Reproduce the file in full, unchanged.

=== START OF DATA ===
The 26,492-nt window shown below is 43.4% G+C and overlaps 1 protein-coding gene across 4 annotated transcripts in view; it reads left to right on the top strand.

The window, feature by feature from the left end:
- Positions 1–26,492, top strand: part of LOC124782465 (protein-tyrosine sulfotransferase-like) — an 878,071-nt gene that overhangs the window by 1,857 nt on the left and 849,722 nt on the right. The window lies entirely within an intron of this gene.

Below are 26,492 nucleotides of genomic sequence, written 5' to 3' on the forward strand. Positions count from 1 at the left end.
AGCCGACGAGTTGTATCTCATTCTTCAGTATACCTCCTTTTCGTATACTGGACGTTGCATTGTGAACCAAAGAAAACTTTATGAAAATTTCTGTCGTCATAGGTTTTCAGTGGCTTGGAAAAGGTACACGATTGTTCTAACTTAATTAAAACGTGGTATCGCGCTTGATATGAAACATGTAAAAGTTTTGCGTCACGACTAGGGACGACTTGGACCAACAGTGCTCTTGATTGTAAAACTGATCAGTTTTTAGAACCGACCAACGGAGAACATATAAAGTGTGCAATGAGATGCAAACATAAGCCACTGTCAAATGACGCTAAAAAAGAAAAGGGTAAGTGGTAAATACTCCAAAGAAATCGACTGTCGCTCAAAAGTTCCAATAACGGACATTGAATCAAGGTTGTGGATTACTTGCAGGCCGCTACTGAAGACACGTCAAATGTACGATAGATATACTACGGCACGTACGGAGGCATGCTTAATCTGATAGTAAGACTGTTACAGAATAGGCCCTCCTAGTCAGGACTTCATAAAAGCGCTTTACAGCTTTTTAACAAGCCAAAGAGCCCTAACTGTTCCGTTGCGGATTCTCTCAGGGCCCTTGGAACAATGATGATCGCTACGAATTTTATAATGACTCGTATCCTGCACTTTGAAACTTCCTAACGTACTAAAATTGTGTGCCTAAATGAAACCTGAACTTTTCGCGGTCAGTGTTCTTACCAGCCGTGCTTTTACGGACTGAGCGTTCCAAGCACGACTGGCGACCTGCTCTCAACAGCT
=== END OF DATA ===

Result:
The 26,492-nt window shown below is 43.4% G+C and overlaps 1 protein-coding gene across 4 annotated transcripts in view; it reads left to right on the top strand.

The window, feature by feature from the left end:
- Positions 1–26,492, top strand: part of LOC124782465 (protein-tyrosine sulfotransferase-like) — an 878,071-nt gene that overhangs the window by 1,857 nt on the left and 849,722 nt on the right. The window lies entirely within an intron of this gene.

Below are 26,492 nucleotides of genomic sequence, written 5' to 3' on the forward strand. Positions count from 1 at the left end.
AGCCGACGAGTTGTATCTCATTCTTCAGTATACCTCCTTTTCGTATACTGGACGTTGCATTGTGAACCAAAGAAAACTTTATGAAAATTTCTGTCGTCATAGGTTTTCAGTGGCTTGGAAAAGGTACACGATTGTTCTAACTTAATTAAAACGTGGTATCGCGCTTGATATGAAACATGTAAAAGTTTTGCGTCACGACTAGGGACGACTTGGACCAACAGTGCTCTTGATTGTAAAACTGATCAGTTTTTAGAACCGACCAACGGAGAACATATAAAGTGTGCAATGAGATGCAAACATAAGCCACTGTCAAATGACGCTAAAAAAGAAAAGGGTAAGTGGTAAATACTCCAAAGAAATCGACTGTCGCTCAAAAGTTCCAATAACGGACATTGAATCAAGGTTGTGGATTACTTGCAGGCCGCTACTGAAGACACGTCAAATGTACGATAGATATACTACGGCACGTACGGAGGCATGCTTAATCTGATAGTAAGACTGTTACAGAATAGGCCCTCCTAGTCAGGACTTCATAAAAGCGCTTTACAGCTTTTTAACAAGCCAAAGAGCCCTAACTGTTCCGTTGCGGATTCTCTCAGGGCCCTTGGAACAATGATGATCGCTACGAATTTTATAATGACTCGTATCCTGCACTTTGAAACTTCCTAACGTACTAAAATTGTGTGCCTAAATGAAACCTGAACTTTTCGCGGTCAGTGTTCTTACCAGCCGTGCTTTTACGGACTGAGCGTTCCAAGCACGACTGGCGACCTGCTCTCAACAGCT